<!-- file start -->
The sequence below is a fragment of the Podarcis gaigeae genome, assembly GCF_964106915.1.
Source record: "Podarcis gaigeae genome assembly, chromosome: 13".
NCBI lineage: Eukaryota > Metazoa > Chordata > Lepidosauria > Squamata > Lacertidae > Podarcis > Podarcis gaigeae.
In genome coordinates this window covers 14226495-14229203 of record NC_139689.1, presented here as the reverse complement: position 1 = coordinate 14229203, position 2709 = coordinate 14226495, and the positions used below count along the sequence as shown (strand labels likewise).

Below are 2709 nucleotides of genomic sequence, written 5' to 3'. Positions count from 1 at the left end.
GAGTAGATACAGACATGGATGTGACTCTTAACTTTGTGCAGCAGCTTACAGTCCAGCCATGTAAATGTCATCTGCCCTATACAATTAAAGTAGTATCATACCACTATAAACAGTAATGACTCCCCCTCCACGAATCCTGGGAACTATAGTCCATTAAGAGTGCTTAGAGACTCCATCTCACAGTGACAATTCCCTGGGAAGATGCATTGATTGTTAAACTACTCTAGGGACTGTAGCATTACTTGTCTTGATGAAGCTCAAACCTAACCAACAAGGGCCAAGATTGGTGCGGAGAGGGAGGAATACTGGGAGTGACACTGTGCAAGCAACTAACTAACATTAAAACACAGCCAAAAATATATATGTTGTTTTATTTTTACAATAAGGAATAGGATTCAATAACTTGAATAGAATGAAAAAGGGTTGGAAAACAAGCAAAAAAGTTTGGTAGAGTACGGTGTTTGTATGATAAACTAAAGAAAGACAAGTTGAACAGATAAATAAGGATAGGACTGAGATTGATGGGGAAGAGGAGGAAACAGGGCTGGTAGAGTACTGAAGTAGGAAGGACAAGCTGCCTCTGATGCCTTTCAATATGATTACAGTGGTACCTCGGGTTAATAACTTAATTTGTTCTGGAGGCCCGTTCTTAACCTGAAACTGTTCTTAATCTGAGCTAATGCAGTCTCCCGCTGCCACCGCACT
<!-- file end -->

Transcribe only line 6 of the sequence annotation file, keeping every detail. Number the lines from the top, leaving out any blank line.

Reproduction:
GAGTAGATACAGACATGGATGTGACTCTTAACTTTGTGCAGCAGCTTACAGTCCAGCCATGTAAATGTCATCTGCCCTATACAATTAAAGTAGTATCATACCACTATAAACAGTAATGACTCCCCCTCCACGAATCCTGGGAACTATAGTCCATTAAGAGTGCTTAGAGACTCCATCTCACAGTGACAATTCCCTGGGAAGATGCATTGATTGTTAAACTACTCTAGGGACTGTAGCATTACTTGTCTTGATGAAGCTCAAACCTAACCAACAAGGGCCAAGATTGGTGCGGAGAGGGAGGAATACTGGGAGTGACACTGTGCAAGCAACTAACTAACATTAAAACACAGCCAAAAATATATATGTTGTTTTATTTTTACAATAAGGAATAGGATTCAATAACTTGAATAGAATGAAAAAGGGTTGGAAAACAAGCAAAAAAGTTTGGTAGAGTACGGTGTTTGTATGATAAACTAAAGAAAGACAAGTTGAACAGATAAATAAGGATAGGACTGAGATTGATGGGGAAGAGGAGGAAACAGGGCTGGTAGAGTACTGAAGTAGGAAGGACAAGCTGCCTCTGATGCCTTTCAATATGATTACAGTGGTACCTCGGGTTAATAACTTAATTTGTTCTGGAGGCCCGTTCTTAACCTGAAACTGTTCTTAATCTGAGCTAATGCAGTCTCCCGCTGCCACCGCACT